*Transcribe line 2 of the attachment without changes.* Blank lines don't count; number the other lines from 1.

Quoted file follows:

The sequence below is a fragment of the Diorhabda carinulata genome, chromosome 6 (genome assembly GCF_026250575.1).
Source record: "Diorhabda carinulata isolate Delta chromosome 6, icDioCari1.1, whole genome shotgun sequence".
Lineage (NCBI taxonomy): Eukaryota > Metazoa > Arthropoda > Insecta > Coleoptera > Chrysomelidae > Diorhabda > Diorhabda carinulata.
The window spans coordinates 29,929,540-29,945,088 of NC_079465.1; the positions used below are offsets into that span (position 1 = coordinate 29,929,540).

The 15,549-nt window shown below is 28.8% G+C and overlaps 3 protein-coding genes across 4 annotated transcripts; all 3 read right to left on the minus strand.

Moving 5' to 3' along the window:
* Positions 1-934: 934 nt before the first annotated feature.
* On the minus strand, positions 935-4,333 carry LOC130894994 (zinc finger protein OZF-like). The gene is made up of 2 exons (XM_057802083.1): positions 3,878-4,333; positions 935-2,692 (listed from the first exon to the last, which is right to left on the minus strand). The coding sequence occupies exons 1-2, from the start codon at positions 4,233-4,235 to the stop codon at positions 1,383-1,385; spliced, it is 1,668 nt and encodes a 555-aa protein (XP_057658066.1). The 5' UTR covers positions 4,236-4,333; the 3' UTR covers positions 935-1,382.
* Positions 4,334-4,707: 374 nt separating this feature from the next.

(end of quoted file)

Source record: "Diorhabda carinulata isolate Delta chromosome 6, icDioCari1.1, whole genome shotgun sequence".